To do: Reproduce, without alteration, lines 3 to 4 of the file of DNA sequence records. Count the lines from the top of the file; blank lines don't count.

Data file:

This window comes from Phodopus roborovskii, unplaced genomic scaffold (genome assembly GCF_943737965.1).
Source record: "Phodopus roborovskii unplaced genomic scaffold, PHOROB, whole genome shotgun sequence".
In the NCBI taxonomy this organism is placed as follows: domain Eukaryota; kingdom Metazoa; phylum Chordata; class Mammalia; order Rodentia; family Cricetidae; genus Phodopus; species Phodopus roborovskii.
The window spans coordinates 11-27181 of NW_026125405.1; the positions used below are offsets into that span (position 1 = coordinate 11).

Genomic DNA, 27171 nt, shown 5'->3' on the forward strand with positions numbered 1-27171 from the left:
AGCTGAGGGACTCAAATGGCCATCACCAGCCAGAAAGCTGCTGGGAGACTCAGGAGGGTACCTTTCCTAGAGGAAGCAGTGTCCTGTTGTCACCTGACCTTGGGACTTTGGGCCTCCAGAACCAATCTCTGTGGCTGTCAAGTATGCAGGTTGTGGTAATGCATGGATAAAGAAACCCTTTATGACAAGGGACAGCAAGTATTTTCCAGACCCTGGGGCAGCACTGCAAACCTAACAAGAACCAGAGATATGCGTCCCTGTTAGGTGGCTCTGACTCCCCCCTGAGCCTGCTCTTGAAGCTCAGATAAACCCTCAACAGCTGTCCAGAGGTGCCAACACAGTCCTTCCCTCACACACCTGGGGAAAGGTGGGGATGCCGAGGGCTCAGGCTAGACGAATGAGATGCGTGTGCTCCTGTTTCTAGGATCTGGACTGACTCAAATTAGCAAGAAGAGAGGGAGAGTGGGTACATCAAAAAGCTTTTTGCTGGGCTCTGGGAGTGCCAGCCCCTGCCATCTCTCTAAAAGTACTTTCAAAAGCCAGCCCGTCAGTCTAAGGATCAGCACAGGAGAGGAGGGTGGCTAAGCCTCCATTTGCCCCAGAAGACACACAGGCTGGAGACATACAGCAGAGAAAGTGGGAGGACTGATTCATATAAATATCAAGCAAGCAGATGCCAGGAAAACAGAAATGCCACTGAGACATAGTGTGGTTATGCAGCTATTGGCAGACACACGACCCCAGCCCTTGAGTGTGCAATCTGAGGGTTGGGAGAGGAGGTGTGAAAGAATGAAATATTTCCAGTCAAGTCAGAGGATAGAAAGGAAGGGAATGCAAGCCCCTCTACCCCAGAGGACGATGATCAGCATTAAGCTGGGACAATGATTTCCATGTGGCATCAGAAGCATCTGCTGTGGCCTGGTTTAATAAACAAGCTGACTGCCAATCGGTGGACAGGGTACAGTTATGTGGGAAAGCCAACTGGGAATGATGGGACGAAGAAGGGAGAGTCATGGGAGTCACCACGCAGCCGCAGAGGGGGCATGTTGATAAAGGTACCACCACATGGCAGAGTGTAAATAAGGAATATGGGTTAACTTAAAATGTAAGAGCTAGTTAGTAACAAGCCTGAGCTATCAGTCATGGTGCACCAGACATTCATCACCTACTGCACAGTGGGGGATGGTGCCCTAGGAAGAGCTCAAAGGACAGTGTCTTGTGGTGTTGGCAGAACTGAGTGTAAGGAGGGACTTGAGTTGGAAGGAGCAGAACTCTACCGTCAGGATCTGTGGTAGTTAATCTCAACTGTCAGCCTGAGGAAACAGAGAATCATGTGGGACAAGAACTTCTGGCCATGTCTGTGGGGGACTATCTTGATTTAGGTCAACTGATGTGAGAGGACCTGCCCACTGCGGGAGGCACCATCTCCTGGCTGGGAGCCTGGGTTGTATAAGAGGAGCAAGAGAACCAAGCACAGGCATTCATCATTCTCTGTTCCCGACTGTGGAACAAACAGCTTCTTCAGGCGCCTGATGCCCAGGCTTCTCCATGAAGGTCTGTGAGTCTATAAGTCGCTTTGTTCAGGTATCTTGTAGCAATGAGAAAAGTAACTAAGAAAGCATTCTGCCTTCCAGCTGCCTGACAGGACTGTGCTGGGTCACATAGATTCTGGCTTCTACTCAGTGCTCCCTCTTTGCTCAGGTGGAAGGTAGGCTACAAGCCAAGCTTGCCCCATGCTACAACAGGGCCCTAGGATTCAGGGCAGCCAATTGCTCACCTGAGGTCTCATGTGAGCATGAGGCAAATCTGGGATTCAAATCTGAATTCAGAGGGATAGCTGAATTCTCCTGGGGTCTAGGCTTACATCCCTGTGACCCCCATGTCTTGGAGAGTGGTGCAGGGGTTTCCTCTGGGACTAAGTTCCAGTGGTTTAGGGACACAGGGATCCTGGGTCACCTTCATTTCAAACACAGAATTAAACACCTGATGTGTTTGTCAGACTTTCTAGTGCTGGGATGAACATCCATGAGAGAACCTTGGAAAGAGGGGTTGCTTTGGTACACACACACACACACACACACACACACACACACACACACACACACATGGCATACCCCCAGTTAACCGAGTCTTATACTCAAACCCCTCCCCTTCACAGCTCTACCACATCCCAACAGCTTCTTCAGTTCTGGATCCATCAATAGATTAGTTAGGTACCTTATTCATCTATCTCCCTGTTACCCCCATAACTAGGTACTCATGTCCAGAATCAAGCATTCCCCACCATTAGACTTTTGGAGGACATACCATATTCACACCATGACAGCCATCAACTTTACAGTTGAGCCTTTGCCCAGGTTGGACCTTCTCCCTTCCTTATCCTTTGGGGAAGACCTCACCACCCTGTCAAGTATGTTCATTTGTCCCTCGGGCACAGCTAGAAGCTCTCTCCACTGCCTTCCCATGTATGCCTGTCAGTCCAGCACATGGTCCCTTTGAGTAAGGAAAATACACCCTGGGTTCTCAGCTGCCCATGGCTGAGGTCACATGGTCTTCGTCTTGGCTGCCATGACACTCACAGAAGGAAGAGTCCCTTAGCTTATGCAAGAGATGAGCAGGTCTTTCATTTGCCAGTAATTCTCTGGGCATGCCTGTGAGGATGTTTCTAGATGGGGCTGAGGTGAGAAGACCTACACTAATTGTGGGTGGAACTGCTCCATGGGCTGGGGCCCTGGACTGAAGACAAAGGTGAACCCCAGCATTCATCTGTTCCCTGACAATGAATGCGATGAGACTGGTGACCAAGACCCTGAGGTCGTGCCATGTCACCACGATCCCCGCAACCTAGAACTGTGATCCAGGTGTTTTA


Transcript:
In the NCBI taxonomy this organism is placed as follows: domain Eukaryota; kingdom Metazoa; phylum Chordata; class Mammalia; order Rodentia; family Cricetidae; genus Phodopus; species Phodopus roborovskii.
The window spans coordinates 11-27181 of NW_026125405.1; the positions used below are offsets into that span (position 1 = coordinate 11).